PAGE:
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Column:Respect animal welfare

Political+science+senior+Kristina+McDowell+plays+with+two+shelter+dogs+at+Animal+Rescue+New+Orleans.+Clubs+%2Csuch+as+People+for+Animal+Welfare+and+Service%2C+provide+opportunities+for+Loyola+students+to+care+for+animals.
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Column:Respect animal welfare

Political science senior Kristina McDowell plays with two shelter dogs at Animal Rescue New Orleans. Clubs ,such as People for Animal Welfare and Service, provide opportunities for Loyola students to care for animals.

Political science senior Kristina McDowell plays with two shelter dogs at Animal Rescue New Orleans. Clubs ,such as People for Animal Welfare and Service, provide opportunities for Loyola students to care for animals.

Photo courtesy of Aubrey Lynne

Political science senior Kristina McDowell plays with two shelter dogs at Animal Rescue New Orleans. Clubs ,such as People for Animal Welfare and Service, provide opportunities for Loyola students to care for animals.

Photo courtesy of Aubrey Lynne

Photo courtesy of Aubrey Lynne

Political science senior Kristina McDowell plays with two shelter dogs at Animal Rescue New Orleans. Clubs ,such as People for Animal Welfare and Service, provide opportunities for Loyola students to care for animals.

Sydney Barbier

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If you’re at an awkward party and try to break the ice by bringing up an issue regarding human rights and welfare, you will probably start an often repeated and practiced debate on the matter. But if you bring up an issue concerning animal rights and welfare, you may very well be met with exasperated, dismissive looks before any spark of debate. How come concern for the protection of animal welfare is so often cast aside as belonging to the hippies and tree huggers? How come animal welfare is seen as a superfluous subject promoted solely by radical, and sometimes militant, extremists?

The concern for animals and their well-being should belong to all people, and I think it is necessary that issues pertaining to animals become a more prominent part of everyday discussions, extending into the deeper political, philosophical and ethical spheres of debate. Through an amplified dialogue about animal rights and welfare, awareness and education surrounding these issues can first increase, and then action through a multitude of different methods can occur.

Although we live in a person-centered society, animal rights must not be neglected or ignored. The entire world is affected by the lives of animals every day, whether through the lives of pets and service animals or through the use and consumption of animal byproducts. But, despite the enduring interconnectedness and codependence between animal and human life, many people forget about the life of each individual animal. Many see animals as a mere collective, as a means to an end. I’m not saying that everyone should become vegetarian or vegan; that’s a personal decision. I’m just saying that we should become more aware of animals as individuals and of all that they give us, thus generating increased respect and concern for these beings and their welfare.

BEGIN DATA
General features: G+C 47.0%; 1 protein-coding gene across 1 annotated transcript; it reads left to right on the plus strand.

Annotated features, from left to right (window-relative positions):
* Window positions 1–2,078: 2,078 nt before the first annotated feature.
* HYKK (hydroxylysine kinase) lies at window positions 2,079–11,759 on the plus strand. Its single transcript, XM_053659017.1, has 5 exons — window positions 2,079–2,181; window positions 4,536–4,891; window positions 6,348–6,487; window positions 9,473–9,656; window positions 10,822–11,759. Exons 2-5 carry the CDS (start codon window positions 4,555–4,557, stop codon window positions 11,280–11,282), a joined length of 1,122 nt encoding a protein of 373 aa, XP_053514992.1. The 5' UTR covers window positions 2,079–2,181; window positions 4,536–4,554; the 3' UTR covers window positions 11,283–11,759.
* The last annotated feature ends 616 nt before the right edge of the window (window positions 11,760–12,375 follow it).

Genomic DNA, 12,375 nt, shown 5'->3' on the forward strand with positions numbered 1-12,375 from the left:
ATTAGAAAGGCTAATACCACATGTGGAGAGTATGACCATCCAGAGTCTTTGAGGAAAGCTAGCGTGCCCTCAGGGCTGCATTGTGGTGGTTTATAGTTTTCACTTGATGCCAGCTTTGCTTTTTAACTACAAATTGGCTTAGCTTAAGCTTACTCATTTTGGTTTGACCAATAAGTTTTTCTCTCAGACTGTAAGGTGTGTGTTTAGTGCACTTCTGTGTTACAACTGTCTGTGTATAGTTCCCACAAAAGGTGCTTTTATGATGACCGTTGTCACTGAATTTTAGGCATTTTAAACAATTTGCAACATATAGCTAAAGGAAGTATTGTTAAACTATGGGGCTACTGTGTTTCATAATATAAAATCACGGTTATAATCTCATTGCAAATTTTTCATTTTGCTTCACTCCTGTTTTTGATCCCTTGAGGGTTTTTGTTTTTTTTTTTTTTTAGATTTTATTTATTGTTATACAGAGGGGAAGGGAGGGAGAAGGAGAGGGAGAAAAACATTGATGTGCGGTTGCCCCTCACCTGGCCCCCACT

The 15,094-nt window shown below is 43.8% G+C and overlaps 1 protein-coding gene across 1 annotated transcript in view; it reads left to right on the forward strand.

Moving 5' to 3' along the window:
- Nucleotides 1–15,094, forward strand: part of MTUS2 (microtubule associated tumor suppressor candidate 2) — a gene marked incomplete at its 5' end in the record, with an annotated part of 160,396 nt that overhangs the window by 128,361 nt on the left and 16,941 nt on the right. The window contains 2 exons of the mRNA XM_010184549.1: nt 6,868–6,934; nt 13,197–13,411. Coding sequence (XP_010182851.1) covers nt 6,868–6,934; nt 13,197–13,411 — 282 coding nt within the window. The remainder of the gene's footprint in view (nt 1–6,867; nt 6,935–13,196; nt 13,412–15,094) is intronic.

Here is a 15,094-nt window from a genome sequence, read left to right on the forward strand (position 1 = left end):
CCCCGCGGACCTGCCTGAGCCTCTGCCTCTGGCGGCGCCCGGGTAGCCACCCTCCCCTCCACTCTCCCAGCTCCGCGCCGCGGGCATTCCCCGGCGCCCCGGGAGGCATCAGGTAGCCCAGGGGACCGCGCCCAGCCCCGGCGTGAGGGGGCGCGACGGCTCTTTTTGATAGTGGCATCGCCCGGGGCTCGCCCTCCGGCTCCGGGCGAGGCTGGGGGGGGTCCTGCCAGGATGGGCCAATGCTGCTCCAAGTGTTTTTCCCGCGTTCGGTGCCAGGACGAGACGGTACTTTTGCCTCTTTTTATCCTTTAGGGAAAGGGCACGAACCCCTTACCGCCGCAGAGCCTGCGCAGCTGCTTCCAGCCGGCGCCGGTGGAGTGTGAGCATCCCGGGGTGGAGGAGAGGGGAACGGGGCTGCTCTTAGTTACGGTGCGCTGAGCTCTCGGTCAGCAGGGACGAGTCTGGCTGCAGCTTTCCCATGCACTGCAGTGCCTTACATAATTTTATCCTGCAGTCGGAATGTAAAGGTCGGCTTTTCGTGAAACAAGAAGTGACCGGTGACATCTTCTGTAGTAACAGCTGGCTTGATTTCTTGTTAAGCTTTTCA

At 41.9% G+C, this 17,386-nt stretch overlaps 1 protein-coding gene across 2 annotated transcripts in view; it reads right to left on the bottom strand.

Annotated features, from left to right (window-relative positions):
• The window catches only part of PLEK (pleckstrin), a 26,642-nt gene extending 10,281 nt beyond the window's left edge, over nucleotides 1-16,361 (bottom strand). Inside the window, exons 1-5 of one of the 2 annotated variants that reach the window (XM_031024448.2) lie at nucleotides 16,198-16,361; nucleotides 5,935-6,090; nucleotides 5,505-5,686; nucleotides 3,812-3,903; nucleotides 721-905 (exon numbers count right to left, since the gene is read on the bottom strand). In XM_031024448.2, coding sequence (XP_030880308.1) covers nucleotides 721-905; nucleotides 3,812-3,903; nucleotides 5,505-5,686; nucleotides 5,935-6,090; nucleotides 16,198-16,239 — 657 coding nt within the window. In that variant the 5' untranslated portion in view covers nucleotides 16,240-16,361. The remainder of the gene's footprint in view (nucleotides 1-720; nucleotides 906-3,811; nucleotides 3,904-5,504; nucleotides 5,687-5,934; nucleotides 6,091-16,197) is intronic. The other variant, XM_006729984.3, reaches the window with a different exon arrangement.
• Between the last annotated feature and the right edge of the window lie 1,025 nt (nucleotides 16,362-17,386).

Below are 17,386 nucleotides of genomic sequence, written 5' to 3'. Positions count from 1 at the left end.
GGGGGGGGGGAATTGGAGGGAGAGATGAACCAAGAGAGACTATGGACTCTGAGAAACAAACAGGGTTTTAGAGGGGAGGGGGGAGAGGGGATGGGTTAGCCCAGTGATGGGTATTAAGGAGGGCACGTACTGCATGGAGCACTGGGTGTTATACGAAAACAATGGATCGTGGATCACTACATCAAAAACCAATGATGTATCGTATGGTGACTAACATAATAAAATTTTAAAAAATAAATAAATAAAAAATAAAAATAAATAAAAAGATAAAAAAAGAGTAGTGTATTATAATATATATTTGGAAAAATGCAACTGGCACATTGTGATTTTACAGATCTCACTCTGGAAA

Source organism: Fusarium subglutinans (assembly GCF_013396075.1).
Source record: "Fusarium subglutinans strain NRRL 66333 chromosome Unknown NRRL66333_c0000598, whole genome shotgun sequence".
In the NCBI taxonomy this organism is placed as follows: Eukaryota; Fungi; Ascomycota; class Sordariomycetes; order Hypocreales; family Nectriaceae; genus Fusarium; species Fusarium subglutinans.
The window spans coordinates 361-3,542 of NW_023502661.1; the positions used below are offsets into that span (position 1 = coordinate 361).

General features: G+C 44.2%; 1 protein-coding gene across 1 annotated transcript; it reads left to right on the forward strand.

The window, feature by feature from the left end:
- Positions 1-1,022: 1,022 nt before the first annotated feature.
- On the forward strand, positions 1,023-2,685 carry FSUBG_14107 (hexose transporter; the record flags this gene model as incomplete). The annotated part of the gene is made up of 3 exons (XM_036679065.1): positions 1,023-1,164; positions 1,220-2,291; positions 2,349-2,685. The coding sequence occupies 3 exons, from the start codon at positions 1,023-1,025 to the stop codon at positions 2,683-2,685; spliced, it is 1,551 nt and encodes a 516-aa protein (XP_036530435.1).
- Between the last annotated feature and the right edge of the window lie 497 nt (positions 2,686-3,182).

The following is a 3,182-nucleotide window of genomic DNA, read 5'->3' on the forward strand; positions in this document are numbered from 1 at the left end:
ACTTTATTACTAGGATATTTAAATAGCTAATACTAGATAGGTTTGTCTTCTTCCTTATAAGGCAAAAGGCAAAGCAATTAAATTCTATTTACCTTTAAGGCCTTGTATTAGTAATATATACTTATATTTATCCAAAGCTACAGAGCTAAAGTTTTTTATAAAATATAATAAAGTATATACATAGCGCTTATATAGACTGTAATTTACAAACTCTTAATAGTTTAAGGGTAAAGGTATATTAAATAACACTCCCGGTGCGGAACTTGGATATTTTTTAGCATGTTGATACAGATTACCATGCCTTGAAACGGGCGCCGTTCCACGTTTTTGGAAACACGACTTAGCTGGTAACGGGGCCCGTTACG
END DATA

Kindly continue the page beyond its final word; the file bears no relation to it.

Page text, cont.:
Once this awareness and respect forms, people should educate themselves on the various controversies that relate to animal rights. Animal testing, factory farming, habitat destruction, species endangerment and extinction, animal baiting, and domestic animal neglect and abuse are just a handful of the issues circulating today. Pick an issue that means something to you, educate yourself on both sides of the argument, and take a stand. Education is the key to becoming a meaningful part of any debate, and college is the primary time to increase education and awareness. College is as much about self-education and growth as it is about going to class and making good grades; perhaps personal growth is even more important. It’s about formulating your beliefs and opinions independently and in a well-informed manner and discovering how you can use these beliefs to change society for the better.

Even though change can be temporary, education and knowledge are not. You can pass on your awareness and education to others. This is a more lasting gift and is what needs to happen with animal welfare awareness.

But being aware and educated about the various issues concerning animal rights is not sufficient; action is also necessary. There are so many different ways for college students to become involved in promoting and protecting animal rights. There are clubs that students can join to help educate and promote awareness among their fellow classmates. Students can donate money, food and toys in various donation drives. Students can also donate their time and volunteer at various shelters and programs, such as the Animal Rescue of New Orleans or even the zoo, both of which are always in need of help.

Concern for animal welfare should be the concern of everyone, not just the hippies and the militant protesters. Everyone is connected with animals somehow, and that means it is their duty to also be connected with the protection and promotion of their rights and dignity. We can accomplish and fulfill this duty by making ourselves aware and educated and by taking action. Stand up for animal rights any way you can. Stand up for your fellow being, so next time you’re face to face with a ravenous tiger or a vengeful moose in your dreams, he might just spare your life.

Sydney Barbier is a psychology junior. She can be reached at [email protected]

Sydney Barbier, In My Opinion (The Maroon)

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